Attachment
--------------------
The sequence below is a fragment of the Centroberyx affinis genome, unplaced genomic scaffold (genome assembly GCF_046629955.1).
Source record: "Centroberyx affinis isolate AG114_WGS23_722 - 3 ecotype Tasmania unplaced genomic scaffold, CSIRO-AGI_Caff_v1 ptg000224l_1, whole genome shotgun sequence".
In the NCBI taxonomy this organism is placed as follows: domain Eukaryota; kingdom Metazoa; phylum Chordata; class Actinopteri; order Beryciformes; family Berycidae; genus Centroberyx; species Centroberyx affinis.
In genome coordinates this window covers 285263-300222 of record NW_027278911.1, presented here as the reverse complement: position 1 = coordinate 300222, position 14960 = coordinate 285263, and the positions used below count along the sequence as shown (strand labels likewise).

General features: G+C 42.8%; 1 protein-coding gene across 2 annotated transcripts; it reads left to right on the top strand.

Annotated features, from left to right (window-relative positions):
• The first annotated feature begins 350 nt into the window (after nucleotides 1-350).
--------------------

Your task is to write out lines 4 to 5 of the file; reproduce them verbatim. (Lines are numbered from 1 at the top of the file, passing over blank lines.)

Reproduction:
In genome coordinates this window covers 285263-300222 of record NW_027278911.1, presented here as the reverse complement: position 1 = coordinate 300222, position 14960 = coordinate 285263, and the positions used below count along the sequence as shown (strand labels likewise).

General features: G+C 42.8%; 1 protein-coding gene across 2 annotated transcripts; it reads left to right on the top strand.